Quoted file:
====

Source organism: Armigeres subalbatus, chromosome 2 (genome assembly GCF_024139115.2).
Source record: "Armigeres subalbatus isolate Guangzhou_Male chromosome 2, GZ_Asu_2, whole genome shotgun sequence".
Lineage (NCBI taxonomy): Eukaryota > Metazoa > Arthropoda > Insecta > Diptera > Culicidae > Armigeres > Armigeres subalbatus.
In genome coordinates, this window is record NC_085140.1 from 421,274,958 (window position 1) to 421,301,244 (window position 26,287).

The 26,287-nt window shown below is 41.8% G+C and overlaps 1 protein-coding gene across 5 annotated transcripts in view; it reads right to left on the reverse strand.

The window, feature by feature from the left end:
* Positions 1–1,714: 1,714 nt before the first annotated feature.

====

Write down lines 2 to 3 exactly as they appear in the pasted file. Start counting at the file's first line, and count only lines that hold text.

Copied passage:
Source record: "Armigeres subalbatus isolate Guangzhou_Male chromosome 2, GZ_Asu_2, whole genome shotgun sequence".
Lineage (NCBI taxonomy): Eukaryota > Metazoa > Arthropoda > Insecta > Diptera > Culicidae > Armigeres > Armigeres subalbatus.